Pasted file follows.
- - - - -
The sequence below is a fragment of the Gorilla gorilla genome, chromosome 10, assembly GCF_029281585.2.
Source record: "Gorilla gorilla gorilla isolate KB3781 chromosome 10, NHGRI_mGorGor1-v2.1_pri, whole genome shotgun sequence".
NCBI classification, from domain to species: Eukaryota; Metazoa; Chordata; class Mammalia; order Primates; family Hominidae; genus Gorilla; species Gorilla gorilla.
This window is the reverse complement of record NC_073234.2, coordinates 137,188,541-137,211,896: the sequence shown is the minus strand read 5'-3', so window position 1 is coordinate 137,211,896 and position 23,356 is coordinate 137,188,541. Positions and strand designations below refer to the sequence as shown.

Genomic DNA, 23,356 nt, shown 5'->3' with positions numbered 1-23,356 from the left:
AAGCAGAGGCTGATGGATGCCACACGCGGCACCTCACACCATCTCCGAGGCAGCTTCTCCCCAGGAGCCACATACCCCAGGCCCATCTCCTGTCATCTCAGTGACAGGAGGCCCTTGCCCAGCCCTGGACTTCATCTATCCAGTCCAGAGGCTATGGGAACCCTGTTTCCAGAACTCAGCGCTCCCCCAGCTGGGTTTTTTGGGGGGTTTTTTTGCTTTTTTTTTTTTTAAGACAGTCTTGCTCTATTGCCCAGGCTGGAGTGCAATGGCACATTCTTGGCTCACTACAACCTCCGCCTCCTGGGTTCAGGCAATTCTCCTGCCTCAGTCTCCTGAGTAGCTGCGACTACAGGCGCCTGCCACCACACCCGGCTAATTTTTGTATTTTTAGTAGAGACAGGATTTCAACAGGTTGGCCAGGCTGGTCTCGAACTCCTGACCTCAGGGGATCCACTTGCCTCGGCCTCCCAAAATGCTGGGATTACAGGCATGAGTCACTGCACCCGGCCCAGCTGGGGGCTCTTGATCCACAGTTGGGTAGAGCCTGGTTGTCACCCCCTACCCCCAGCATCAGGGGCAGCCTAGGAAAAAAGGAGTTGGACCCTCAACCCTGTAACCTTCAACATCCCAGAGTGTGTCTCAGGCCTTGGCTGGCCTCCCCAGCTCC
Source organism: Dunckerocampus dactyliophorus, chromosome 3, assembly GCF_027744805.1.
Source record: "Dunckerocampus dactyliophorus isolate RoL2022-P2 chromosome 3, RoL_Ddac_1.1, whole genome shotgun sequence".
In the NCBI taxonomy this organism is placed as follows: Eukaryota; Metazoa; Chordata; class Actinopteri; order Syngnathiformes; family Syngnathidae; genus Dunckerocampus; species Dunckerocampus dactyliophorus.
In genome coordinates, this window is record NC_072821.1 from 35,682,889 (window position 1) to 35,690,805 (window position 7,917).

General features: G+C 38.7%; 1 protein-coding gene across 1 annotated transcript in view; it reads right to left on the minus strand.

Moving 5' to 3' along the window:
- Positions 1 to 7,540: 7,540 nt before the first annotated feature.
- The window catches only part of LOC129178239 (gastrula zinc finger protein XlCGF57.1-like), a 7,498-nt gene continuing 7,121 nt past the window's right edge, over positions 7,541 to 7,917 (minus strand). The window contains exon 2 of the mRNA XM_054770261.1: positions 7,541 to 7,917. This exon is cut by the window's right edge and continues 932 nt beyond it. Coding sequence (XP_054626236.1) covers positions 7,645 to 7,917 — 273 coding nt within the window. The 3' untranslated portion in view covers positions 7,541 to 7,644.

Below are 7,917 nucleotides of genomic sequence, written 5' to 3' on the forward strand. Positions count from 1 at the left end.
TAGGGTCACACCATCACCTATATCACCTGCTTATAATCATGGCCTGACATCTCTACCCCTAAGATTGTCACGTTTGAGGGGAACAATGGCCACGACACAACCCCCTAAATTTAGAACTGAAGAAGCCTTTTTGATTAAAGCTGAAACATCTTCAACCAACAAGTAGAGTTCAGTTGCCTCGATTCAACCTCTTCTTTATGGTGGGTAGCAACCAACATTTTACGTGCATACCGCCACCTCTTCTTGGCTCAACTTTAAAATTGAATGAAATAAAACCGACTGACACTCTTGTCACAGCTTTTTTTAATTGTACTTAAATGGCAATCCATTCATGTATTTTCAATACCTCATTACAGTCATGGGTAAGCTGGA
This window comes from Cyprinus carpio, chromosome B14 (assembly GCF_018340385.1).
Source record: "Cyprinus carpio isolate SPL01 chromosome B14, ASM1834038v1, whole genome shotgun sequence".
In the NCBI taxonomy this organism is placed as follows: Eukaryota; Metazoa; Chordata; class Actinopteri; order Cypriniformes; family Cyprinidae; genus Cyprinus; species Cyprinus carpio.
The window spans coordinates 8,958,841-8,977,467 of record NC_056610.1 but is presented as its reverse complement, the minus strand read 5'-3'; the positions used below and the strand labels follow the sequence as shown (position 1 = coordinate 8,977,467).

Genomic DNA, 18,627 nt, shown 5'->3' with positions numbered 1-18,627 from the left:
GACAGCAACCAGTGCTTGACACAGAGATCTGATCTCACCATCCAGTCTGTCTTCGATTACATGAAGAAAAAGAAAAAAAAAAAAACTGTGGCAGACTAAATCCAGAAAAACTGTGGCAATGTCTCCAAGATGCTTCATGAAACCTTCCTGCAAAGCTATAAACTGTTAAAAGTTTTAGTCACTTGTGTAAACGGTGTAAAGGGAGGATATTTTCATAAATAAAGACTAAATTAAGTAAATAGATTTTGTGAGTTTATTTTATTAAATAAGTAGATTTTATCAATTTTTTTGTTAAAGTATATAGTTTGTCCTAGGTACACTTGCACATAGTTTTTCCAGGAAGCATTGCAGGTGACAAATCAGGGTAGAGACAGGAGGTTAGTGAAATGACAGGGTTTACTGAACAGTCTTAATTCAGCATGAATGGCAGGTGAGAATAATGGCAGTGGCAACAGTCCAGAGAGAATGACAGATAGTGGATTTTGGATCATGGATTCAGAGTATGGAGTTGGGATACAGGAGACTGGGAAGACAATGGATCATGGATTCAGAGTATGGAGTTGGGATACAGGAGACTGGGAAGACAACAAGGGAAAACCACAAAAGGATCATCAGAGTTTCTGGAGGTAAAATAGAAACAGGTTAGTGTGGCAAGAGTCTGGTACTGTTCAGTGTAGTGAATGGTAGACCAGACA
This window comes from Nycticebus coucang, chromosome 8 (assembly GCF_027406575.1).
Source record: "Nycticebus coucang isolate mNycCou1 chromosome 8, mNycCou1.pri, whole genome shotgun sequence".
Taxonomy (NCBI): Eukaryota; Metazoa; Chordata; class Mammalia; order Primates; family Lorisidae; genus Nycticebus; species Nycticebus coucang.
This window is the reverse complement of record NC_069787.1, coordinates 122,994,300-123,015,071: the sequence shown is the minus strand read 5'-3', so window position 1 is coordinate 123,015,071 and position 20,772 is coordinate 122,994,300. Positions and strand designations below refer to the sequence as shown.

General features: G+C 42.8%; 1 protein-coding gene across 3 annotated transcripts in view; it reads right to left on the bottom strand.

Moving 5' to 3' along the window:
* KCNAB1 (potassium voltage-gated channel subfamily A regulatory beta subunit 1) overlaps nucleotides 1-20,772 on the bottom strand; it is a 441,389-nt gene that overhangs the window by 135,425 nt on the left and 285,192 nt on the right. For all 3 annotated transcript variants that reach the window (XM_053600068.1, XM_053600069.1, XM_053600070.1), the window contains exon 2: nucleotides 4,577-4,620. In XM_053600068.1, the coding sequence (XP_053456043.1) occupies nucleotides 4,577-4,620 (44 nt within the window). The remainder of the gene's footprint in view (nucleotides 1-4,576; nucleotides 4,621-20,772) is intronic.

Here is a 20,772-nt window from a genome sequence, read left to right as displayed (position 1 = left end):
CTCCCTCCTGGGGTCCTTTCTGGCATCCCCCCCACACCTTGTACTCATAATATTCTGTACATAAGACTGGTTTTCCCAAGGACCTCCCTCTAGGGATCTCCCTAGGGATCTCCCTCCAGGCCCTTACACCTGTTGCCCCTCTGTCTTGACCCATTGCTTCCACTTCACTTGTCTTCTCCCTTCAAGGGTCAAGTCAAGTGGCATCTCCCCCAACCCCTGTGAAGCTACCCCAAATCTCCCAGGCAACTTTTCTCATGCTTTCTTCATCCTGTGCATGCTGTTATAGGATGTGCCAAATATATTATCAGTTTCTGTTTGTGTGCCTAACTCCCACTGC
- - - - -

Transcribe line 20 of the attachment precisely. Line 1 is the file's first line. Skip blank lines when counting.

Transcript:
The window spans coordinates 8,958,841-8,977,467 of record NC_056610.1 but is presented as its reverse complement, the minus strand read 5'-3'; the positions used below and the strand labels follow the sequence as shown (position 1 = coordinate 8,977,467).